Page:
The spirit of tax law
When is it OK to avoid tax? And when should taxpayers refrain from actions that will cut their bills, even if their actions are perfectly legal?
As the European economy remains sluggish, the public mood has turned against those who seem to be paying less than their fair share of tax. Last week, for example, saw Goldman Sachs abandon an idea to switch UK bonus dates to cut its employees’ tax bills and an escalation in the row about Greek tax cheating.
The cases are, of course, very different. In Greece, tax evasion – which is against the law – is rife. The International Monetary Fund’s latest review on the country, published on Friday, says that the “losses to the state from tax evasion are enormous”. It estimates the black economy is 25 percent of GDP.
Three years after its financial crisis began, Greece has made little progress in cracking down on tax cheats. Although Athens did adopt a strategy of focusing on priority areas, the IMF says implementation has been stalled in part because the tax administration remains unreformed: “Anti-corruption efforts have been minimal, and efforts to remove underperforming staff have met stiff resistance.”
But the rot extends beyond corrupt tax officials. In recent months, Greek politics has been transfixed by the scandal over the so-called “Lagarde List”, which contains the names of more than 2,000 Greek citizens who had bank accounts at a Swiss HSBC branch. Christine Lagarde, then France’s finance minister, passed the list to George Papaconstantinou, her Greek opposite number, in 2010.
Insufficient effort was made to investigate whether tax had been paid on the money in these Swiss bank accounts. At some point, the original list was even “lost”. Further fuel was added to the fire when it emerged that three of Papaconstantinou’s relatives didn’t appear on a copy of the list that did survive. Parliament last week voted to investigate him. The former Greek finance minister says he did not remove his relative’s names, saying he is the victim of “a crass and blatant attempt at incrimination”.
Whatever actually happened to the “Lagarde List”, Greece is at the extreme end of the spectrum of tax cheating in Europe. But even in the UK, where tax evasion is less common, the zeitgeist has changed. Individuals and companies have come under attack by politicians, officials and the media for tax-reduction schemes which are either in the grey zone or perfectly legal.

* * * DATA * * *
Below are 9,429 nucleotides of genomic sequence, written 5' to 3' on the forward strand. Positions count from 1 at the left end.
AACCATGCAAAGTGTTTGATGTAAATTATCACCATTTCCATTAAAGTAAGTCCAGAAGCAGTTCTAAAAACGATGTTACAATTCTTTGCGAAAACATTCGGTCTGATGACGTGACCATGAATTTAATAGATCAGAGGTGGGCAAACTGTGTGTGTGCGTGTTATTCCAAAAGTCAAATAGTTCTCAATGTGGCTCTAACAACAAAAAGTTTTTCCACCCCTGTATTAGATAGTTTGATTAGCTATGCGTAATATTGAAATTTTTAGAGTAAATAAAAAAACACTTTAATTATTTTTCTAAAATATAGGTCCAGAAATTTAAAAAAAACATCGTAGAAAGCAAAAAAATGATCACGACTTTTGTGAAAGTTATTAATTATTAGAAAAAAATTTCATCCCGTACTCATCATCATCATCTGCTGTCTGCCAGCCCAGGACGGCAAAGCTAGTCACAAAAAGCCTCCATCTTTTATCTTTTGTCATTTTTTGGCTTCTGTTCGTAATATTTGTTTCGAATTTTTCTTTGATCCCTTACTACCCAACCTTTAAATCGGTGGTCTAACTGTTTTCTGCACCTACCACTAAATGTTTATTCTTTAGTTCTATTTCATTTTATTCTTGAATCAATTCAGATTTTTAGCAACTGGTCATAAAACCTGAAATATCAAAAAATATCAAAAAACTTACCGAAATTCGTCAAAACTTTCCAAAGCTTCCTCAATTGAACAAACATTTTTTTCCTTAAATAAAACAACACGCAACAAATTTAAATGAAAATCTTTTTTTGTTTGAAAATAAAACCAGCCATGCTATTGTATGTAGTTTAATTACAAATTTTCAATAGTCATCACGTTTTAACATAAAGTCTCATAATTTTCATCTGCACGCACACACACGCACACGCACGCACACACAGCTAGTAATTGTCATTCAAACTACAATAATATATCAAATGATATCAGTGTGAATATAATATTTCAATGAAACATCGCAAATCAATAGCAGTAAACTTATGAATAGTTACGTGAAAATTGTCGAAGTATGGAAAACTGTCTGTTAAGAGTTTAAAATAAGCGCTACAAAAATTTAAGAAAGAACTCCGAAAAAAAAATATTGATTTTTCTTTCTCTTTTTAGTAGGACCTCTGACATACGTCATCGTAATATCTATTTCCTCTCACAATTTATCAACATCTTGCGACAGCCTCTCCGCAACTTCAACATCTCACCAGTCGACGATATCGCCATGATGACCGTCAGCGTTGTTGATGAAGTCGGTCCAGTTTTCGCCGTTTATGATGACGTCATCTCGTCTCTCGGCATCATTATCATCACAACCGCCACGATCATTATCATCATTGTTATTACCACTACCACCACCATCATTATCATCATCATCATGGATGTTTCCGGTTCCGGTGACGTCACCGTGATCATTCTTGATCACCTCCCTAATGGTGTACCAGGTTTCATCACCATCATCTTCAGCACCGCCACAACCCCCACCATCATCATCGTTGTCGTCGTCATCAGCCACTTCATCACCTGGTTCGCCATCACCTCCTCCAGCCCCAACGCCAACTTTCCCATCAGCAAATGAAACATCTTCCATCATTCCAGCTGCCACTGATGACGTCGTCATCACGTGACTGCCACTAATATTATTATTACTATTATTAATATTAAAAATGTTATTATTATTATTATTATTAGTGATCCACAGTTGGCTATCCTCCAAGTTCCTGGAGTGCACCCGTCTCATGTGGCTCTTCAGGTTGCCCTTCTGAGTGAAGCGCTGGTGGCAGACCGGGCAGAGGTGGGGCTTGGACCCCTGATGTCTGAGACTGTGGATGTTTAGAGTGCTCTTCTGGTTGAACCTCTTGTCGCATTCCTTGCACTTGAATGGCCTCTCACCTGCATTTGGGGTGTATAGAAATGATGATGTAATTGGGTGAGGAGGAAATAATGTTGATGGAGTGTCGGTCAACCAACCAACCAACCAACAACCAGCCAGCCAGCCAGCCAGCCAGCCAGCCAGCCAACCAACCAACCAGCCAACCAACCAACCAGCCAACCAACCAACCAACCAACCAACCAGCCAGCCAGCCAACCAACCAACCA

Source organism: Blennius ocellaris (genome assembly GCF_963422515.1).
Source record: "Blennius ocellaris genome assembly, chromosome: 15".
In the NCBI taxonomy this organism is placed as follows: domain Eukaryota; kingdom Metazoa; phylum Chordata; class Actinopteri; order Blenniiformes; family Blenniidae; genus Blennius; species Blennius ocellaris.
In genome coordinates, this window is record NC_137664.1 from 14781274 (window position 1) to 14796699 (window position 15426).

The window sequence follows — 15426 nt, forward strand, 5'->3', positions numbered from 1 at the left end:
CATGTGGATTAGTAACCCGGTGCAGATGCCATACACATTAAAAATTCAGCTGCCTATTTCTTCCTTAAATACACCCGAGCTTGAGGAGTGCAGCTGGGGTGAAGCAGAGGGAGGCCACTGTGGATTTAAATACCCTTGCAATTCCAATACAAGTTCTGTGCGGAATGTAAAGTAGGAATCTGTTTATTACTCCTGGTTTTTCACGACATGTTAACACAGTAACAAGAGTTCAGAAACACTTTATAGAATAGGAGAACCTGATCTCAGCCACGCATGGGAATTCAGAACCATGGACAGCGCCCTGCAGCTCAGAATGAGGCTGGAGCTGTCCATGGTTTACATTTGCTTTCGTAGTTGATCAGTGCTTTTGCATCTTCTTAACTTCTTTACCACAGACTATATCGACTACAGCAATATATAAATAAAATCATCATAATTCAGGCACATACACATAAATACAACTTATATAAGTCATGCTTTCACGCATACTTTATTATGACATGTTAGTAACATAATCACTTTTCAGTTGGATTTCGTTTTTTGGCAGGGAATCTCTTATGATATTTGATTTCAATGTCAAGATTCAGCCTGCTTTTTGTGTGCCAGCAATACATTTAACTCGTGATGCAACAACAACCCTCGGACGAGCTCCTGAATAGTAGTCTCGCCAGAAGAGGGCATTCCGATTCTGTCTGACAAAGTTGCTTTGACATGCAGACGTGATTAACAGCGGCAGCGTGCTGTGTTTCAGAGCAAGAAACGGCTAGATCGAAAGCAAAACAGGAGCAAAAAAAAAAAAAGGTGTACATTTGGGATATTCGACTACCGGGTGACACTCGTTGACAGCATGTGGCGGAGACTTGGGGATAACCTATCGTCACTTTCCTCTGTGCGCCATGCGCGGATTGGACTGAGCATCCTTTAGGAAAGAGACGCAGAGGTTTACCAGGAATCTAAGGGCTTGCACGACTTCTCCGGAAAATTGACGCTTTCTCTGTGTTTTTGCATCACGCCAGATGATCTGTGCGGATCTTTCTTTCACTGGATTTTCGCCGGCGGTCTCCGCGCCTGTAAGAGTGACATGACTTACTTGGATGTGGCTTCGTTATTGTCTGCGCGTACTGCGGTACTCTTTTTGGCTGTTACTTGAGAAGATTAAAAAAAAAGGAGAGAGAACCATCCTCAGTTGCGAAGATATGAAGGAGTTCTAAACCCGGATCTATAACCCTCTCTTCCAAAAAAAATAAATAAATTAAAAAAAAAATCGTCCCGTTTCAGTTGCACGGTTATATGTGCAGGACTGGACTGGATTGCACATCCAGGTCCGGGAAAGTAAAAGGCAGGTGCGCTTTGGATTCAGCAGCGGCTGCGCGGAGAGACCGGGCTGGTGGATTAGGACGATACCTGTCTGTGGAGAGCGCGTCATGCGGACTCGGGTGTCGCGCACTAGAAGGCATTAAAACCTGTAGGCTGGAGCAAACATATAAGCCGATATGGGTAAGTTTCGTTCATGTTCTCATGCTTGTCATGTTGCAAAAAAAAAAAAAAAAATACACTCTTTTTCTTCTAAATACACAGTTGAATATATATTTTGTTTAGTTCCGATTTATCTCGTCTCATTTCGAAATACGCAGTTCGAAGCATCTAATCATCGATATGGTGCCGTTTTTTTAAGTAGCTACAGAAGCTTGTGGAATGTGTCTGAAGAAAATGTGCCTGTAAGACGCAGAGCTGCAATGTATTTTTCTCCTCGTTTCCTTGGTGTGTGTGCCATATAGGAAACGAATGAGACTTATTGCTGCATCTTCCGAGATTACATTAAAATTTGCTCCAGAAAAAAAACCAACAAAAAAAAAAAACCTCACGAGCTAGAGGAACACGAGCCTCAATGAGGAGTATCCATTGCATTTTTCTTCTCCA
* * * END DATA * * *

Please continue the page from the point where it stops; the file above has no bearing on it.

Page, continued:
One practice is the habit of people providing their services through companies they own rather than being classified as employees, which incurs higher tax. Last year the government discovered that 2,400 civil servants were being engaged in this way and tightened the rules. There has also been a row over how Starbucks cut its UK corporation tax. After a torrent of criticism, the coffee chain agreed to pay more UK tax.
Now Goldman has buckled to pressure after it emerged it was considering shifting the date that it was to pay some bonuses to take advantage of the fact that the top rate of income tax will fall from 50 percent to 45 percent. Mervyn King, governor of the Bank of England, described the idea that Goldman would do this as “depressing”.
Goldman misjudged the public mood and made a hasty U-turn. That was clearly the right thing to do to protect its reputation, given the hostility to the banking industry and the fact that banks were all directly or indirectly bailed out by taxpayers during the financial crisis.
But what Goldman had been considering was not illegal. Under UK tax law, bonuses that are part of a contractual entitlement have to be paid on the due date. But companies are free to pay discretionary bonuses whenever they wish. Indeed, many businesses will be delaying their bonuses this year to take advantage of the lower tax rate.
Taxpayers should, of course, abide by the spirit as well as the letter of the law. Indeed, there is even a UK code of practice for the banking industry which says precisely this.
But it is hard to argue that “bonus-shifting” even contravenes the spirit of the law. The government, after all, knew that this was likely to happen. When the top tax rate of 50 percent was introduced in 2010, many companies accelerated their bonuses to avoid the higher rate. Last year, the government estimated that 16-18 billion pounds of income, not all of it bonuses, had been brought forward in this way. It also factored such income-shifting into its estimate of what would happen when the tax rate was cut.
If parliament had really wanted companies to refrain from such behaviour, it should have said so. But it didn’t. The Conservative-led coalition government even took apparent pleasure from the fact that the previous Labour government, which introduced the 50 percent tax rate, got its maths wrong.
The key ethical principle that taxpayers should adopt is that they will abide by both the spirit and the letter of the law. But, as the Goldman case shows, this doesn’t necessarily protect one from being pilloried. Public attitudes about what is fair when it comes to avoiding tax are hardening. Companies in the public eye should therefore add a further practical principle: abide by the spirit of the times.